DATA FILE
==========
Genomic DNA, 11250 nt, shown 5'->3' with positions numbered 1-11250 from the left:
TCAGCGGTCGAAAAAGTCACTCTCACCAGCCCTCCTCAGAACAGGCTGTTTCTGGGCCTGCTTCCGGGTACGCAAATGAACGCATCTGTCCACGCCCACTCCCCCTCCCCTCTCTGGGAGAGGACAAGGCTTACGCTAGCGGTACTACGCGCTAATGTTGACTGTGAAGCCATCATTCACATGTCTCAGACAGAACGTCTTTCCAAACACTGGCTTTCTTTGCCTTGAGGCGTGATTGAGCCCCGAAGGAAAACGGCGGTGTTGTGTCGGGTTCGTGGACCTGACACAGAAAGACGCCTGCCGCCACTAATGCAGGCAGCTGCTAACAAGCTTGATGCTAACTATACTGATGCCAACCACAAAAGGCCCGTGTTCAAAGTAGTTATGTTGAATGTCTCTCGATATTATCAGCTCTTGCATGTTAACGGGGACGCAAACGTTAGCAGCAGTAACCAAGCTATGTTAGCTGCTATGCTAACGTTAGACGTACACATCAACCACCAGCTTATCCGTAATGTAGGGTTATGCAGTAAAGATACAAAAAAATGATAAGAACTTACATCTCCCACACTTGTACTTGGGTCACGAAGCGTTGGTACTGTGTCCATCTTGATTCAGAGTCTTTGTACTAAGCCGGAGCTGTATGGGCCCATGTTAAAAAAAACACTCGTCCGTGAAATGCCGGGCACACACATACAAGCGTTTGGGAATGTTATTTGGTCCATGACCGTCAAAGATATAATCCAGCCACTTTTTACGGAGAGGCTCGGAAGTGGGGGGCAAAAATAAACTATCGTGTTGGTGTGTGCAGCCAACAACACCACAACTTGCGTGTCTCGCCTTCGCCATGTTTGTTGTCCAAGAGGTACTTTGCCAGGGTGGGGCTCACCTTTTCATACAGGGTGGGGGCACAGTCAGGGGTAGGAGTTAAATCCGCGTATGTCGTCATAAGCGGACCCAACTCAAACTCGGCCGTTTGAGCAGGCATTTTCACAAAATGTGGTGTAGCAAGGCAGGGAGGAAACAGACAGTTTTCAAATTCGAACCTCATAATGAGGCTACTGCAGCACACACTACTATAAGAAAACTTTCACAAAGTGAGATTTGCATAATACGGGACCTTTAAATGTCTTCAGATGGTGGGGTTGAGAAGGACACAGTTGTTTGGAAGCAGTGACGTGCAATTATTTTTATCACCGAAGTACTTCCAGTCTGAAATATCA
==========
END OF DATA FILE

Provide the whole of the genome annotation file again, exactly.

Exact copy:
Genomic DNA, 11250 nt, shown 5'->3' with positions numbered 1-11250 from the left:
TCAGCGGTCGAAAAAGTCACTCTCACCAGCCCTCCTCAGAACAGGCTGTTTCTGGGCCTGCTTCCGGGTACGCAAATGAACGCATCTGTCCACGCCCACTCCCCCTCCCCTCTCTGGGAGAGGACAAGGCTTACGCTAGCGGTACTACGCGCTAATGTTGACTGTGAAGCCATCATTCACATGTCTCAGACAGAACGTCTTTCCAAACACTGGCTTTCTTTGCCTTGAGGCGTGATTGAGCCCCGAAGGAAAACGGCGGTGTTGTGTCGGGTTCGTGGACCTGACACAGAAAGACGCCTGCCGCCACTAATGCAGGCAGCTGCTAACAAGCTTGATGCTAACTATACTGATGCCAACCACAAAAGGCCCGTGTTCAAAGTAGTTATGTTGAATGTCTCTCGATATTATCAGCTCTTGCATGTTAACGGGGACGCAAACGTTAGCAGCAGTAACCAAGCTATGTTAGCTGCTATGCTAACGTTAGACGTACACATCAACCACCAGCTTATCCGTAATGTAGGGTTATGCAGTAAAGATACAAAAAAATGATAAGAACTTACATCTCCCACACTTGTACTTGGGTCACGAAGCGTTGGTACTGTGTCCATCTTGATTCAGAGTCTTTGTACTAAGCCGGAGCTGTATGGGCCCATGTTAAAAAAAACACTCGTCCGTGAAATGCCGGGCACACACATACAAGCGTTTGGGAATGTTATTTGGTCCATGACCGTCAAAGATATAATCCAGCCACTTTTTACGGAGAGGCTCGGAAGTGGGGGGCAAAAATAAACTATCGTGTTGGTGTGTGCAGCCAACAACACCACAACTTGCGTGTCTCGCCTTCGCCATGTTTGTTGTCCAAGAGGTACTTTGCCAGGGTGGGGCTCACCTTTTCATACAGGGTGGGGGCACAGTCAGGGGTAGGAGTTAAATCCGCGTATGTCGTCATAAGCGGACCCAACTCAAACTCGGCCGTTTGAGCAGGCATTTTCACAAAATGTGGTGTAGCAAGGCAGGGAGGAAACAGACAGTTTTCAAATTCGAACCTCATAATGAGGCTACTGCAGCACACACTACTATAAGAAAACTTTCACAAAGTGAGATTTGCATAATACGGGACCTTTAAATGTCTTCAGATGGTGGGGTTGAGAAGGACACAGTTGTTTGGAAGCAGTGACGTGCAATTATTTTTATCACCGAAGTACTTCCAGTCTGAAATATCA